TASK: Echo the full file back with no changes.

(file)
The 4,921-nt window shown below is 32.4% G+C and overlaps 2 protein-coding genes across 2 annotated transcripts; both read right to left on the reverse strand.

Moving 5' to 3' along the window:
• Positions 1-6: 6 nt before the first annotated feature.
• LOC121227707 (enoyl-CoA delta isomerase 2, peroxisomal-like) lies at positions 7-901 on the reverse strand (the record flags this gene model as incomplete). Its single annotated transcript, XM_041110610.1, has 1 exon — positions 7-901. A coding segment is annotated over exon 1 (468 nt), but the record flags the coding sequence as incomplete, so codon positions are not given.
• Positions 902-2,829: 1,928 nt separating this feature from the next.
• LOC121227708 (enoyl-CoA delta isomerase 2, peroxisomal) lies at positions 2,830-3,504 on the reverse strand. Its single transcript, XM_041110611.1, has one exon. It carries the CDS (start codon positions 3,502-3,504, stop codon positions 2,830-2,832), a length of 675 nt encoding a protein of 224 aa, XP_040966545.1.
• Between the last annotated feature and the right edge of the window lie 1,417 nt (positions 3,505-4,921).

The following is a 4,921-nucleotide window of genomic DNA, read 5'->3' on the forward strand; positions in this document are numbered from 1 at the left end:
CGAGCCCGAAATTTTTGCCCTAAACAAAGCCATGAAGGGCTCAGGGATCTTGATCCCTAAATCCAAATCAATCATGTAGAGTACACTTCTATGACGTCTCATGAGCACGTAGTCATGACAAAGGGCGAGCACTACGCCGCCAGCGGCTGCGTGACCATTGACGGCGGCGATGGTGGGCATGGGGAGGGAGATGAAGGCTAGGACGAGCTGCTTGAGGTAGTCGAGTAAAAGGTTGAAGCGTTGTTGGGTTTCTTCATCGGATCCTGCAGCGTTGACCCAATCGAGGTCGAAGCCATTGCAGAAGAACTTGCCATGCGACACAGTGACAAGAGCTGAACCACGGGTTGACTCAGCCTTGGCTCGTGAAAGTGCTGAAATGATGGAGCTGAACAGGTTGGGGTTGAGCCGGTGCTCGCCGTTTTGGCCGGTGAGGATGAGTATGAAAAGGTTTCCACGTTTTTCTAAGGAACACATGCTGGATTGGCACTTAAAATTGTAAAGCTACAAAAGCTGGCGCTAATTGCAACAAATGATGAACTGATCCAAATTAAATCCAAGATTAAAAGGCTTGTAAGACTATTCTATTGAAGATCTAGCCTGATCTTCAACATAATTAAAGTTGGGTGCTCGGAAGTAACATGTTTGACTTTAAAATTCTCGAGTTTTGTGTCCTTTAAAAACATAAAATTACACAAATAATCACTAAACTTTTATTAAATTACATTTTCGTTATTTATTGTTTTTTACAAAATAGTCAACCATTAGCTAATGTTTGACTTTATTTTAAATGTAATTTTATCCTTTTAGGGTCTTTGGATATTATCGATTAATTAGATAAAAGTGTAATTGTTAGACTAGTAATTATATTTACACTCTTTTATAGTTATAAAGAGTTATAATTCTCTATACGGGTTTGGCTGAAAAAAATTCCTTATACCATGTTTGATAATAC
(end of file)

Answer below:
The 4,921-nt window shown below is 32.4% G+C and overlaps 2 protein-coding genes across 2 annotated transcripts; both read right to left on the reverse strand.

Moving 5' to 3' along the window:
• Positions 1-6: 6 nt before the first annotated feature.
• LOC121227707 (enoyl-CoA delta isomerase 2, peroxisomal-like) lies at positions 7-901 on the reverse strand (the record flags this gene model as incomplete). Its single annotated transcript, XM_041110610.1, has 1 exon — positions 7-901. A coding segment is annotated over exon 1 (468 nt), but the record flags the coding sequence as incomplete, so codon positions are not given.
• Positions 902-2,829: 1,928 nt separating this feature from the next.
• LOC121227708 (enoyl-CoA delta isomerase 2, peroxisomal) lies at positions 2,830-3,504 on the reverse strand. Its single transcript, XM_041110611.1, has one exon. It carries the CDS (start codon positions 3,502-3,504, stop codon positions 2,830-2,832), a length of 675 nt encoding a protein of 224 aa, XP_040966545.1.
• Between the last annotated feature and the right edge of the window lie 1,417 nt (positions 3,505-4,921).

The following is a 4,921-nucleotide window of genomic DNA, read 5'->3' on the forward strand; positions in this document are numbered from 1 at the left end:
CGAGCCCGAAATTTTTGCCCTAAACAAAGCCATGAAGGGCTCAGGGATCTTGATCCCTAAATCCAAATCAATCATGTAGAGTACACTTCTATGACGTCTCATGAGCACGTAGTCATGACAAAGGGCGAGCACTACGCCGCCAGCGGCTGCGTGACCATTGACGGCGGCGATGGTGGGCATGGGGAGGGAGATGAAGGCTAGGACGAGCTGCTTGAGGTAGTCGAGTAAAAGGTTGAAGCGTTGTTGGGTTTCTTCATCGGATCCTGCAGCGTTGACCCAATCGAGGTCGAAGCCATTGCAGAAGAACTTGCCATGCGACACAGTGACAAGAGCTGAACCACGGGTTGACTCAGCCTTGGCTCGTGAAAGTGCTGAAATGATGGAGCTGAACAGGTTGGGGTTGAGCCGGTGCTCGCCGTTTTGGCCGGTGAGGATGAGTATGAAAAGGTTTCCACGTTTTTCTAAGGAACACATGCTGGATTGGCACTTAAAATTGTAAAGCTACAAAAGCTGGCGCTAATTGCAACAAATGATGAACTGATCCAAATTAAATCCAAGATTAAAAGGCTTGTAAGACTATTCTATTGAAGATCTAGCCTGATCTTCAACATAATTAAAGTTGGGTGCTCGGAAGTAACATGTTTGACTTTAAAATTCTCGAGTTTTGTGTCCTTTAAAAACATAAAATTACACAAATAATCACTAAACTTTTATTAAATTACATTTTCGTTATTTATTGTTTTTTACAAAATAGTCAACCATTAGCTAATGTTTGACTTTATTTTAAATGTAATTTTATCCTTTTAGGGTCTTTGGATATTATCGATTAATTAGATAAAAGTGTAATTGTTAGACTAGTAATTATATTTACACTCTTTTATAGTTATAAAGAGTTATAATTCTCTATACGGGTTTGGCTGAAAAAAATTCCTTATACCATGTTTGATAATAC